Come mid-March, Kelly Beins knows it's time to start her 6-year-old daughter, Mae, on her allergy medicine. "It's like clockwork," says the Frederick, Maryland, mother of two. "Mae's runny nose, hacking cough, and all-over itchiness start in the beginning of spring and move into high gear from April through June. But I know now that if I begin her prescription corticosteroid spray a few weeks earlier, and take some preventive measures like keeping our windows closed, we can avoid the symptoms, or at least lessen them."
While Beins can breathe a sigh of relief that she finally has a handle on her daughter's health, it took years of juggling various over-the-counter and prescription medications, as well as visiting many doctors and modifying Mae's diet -- not to mention many sleepless nights -- before she felt that way.
Right about now, there are plenty of parents like Beins, wondering whether there's anything they can do about their child's chronically drippy nose, itchy, watery eyes, and up-all-night cough. Many assume that those symptoms are due to a cold. But at this time of year, the culprit may well be an allergy -- an overreaction of the body's immune system to substances known as allergens that are normally harmless. With a kaleidoscope of new products lining drugstore shelves (many of them having been downgraded in recent years from prescription to over-the-counter), it's tempting to assume that you can treat these misery-making symptoms on your own.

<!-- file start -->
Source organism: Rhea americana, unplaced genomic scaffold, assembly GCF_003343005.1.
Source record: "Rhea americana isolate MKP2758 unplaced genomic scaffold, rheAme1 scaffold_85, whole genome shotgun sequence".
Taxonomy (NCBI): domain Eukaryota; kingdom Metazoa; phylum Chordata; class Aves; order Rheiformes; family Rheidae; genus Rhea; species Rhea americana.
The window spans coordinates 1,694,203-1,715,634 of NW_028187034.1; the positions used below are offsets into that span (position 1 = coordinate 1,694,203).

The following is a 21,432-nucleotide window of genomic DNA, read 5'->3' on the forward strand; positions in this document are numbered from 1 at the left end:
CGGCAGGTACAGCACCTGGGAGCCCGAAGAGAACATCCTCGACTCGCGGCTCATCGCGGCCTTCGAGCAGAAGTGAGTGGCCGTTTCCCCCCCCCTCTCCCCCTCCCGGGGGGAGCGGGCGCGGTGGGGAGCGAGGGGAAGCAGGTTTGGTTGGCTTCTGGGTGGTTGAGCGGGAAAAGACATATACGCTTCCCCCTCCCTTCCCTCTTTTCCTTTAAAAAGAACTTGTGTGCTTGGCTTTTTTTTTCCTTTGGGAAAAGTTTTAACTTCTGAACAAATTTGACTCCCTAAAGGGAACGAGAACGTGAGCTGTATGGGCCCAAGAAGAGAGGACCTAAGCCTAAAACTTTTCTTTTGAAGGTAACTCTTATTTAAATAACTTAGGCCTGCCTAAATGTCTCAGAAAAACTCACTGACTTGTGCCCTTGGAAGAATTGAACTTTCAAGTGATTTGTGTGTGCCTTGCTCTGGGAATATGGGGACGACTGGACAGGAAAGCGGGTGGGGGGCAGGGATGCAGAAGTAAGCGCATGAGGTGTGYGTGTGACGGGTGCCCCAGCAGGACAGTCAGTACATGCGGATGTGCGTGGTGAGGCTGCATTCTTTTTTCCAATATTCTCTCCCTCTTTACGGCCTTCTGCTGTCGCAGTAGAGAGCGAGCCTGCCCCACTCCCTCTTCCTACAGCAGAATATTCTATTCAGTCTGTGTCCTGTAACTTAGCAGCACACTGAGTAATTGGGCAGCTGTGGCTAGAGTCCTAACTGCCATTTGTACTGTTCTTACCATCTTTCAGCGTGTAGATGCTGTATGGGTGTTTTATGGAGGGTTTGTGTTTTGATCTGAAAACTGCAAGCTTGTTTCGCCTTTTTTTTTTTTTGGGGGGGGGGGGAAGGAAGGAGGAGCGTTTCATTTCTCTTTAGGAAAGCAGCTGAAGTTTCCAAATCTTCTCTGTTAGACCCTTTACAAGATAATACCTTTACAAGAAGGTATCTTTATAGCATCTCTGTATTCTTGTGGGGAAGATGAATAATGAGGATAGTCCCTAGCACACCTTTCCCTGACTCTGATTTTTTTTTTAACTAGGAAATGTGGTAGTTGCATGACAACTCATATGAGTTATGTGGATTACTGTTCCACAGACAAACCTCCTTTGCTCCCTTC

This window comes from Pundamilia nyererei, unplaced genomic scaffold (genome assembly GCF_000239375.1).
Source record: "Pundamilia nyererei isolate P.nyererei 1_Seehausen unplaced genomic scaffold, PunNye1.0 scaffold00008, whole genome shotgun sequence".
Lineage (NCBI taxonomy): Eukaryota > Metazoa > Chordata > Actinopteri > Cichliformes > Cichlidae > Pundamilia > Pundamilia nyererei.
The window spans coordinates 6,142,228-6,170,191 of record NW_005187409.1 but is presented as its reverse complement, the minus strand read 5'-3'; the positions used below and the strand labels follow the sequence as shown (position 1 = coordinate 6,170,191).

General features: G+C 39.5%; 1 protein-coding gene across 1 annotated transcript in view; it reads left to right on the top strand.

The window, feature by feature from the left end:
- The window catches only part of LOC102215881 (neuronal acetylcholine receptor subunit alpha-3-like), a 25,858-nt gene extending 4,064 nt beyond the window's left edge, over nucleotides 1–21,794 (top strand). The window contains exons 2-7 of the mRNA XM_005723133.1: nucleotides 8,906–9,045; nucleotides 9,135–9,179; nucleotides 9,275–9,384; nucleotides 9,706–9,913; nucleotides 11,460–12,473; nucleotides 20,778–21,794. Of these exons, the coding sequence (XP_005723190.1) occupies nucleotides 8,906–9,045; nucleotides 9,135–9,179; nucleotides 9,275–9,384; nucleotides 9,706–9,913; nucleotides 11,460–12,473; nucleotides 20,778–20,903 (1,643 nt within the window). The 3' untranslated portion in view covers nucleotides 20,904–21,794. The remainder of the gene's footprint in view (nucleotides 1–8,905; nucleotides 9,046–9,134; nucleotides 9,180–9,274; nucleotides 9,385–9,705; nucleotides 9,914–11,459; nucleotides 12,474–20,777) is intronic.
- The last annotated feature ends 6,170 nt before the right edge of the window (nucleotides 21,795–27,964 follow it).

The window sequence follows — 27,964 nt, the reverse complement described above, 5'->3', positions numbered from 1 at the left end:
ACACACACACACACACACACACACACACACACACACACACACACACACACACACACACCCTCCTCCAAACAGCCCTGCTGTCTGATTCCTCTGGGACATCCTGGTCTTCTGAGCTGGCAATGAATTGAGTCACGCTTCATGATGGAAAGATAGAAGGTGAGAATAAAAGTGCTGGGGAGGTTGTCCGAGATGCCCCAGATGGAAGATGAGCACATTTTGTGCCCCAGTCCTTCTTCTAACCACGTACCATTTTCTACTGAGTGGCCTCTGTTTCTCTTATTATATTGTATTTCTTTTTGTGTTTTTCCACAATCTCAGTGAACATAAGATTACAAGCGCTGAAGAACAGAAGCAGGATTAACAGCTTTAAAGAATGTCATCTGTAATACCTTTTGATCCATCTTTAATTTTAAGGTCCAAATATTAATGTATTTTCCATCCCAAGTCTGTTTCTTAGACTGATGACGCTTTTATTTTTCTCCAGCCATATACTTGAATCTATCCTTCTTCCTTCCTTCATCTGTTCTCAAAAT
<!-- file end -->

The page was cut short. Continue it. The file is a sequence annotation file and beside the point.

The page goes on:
"Trying an over-the-counter medication for a few days is fine -- as long as you make sure you're giving your child the right one," says Parents advisor Ari Brown, M.D., a pediatrician in Austin, Texas, and author of Baby 411. In fact, there's a lot you can do to take charge of your kid's allergies. However, it's equally important to know when to see your pediatrician -- or an allergist -- to manage the symptoms. The first step, though, is figuring out what's triggering them in the first place.